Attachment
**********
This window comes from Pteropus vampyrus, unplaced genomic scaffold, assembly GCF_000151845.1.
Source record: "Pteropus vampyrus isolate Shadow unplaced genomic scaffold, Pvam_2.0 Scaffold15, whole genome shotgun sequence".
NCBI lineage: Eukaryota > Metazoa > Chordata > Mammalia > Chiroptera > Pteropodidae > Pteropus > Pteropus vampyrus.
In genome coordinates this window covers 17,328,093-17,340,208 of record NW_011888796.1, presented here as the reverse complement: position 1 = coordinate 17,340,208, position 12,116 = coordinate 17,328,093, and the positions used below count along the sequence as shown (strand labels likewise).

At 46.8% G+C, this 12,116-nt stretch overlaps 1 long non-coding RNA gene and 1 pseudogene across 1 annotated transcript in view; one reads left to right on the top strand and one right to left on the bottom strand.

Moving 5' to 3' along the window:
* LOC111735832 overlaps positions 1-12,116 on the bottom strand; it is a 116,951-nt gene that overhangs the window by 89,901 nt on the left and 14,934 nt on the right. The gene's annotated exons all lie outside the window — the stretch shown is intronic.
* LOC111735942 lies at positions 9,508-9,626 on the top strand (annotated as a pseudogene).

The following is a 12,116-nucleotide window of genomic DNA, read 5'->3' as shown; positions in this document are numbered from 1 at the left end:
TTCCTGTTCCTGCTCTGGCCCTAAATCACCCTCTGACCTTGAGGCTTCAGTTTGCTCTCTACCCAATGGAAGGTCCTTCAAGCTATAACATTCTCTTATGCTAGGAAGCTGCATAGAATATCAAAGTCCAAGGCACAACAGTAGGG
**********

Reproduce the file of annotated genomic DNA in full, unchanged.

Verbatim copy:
This window comes from Pteropus vampyrus, unplaced genomic scaffold, assembly GCF_000151845.1.
Source record: "Pteropus vampyrus isolate Shadow unplaced genomic scaffold, Pvam_2.0 Scaffold15, whole genome shotgun sequence".
NCBI lineage: Eukaryota > Metazoa > Chordata > Mammalia > Chiroptera > Pteropodidae > Pteropus > Pteropus vampyrus.
In genome coordinates this window covers 17,328,093-17,340,208 of record NW_011888796.1, presented here as the reverse complement: position 1 = coordinate 17,340,208, position 12,116 = coordinate 17,328,093, and the positions used below count along the sequence as shown (strand labels likewise).

At 46.8% G+C, this 12,116-nt stretch overlaps 1 long non-coding RNA gene and 1 pseudogene across 1 annotated transcript in view; one reads left to right on the top strand and one right to left on the bottom strand.

Moving 5' to 3' along the window:
* LOC111735832 overlaps positions 1-12,116 on the bottom strand; it is a 116,951-nt gene that overhangs the window by 89,901 nt on the left and 14,934 nt on the right. The gene's annotated exons all lie outside the window — the stretch shown is intronic.
* LOC111735942 lies at positions 9,508-9,626 on the top strand (annotated as a pseudogene).

The following is a 12,116-nucleotide window of genomic DNA, read 5'->3' as shown; positions in this document are numbered from 1 at the left end:
TTCCTGTTCCTGCTCTGGCCCTAAATCACCCTCTGACCTTGAGGCTTCAGTTTGCTCTCTACCCAATGGAAGGTCCTTCAAGCTATAACATTCTCTTATGCTAGGAAGCTGCATAGAATATCAAAGTCCAAGGCACAACAGTAGGG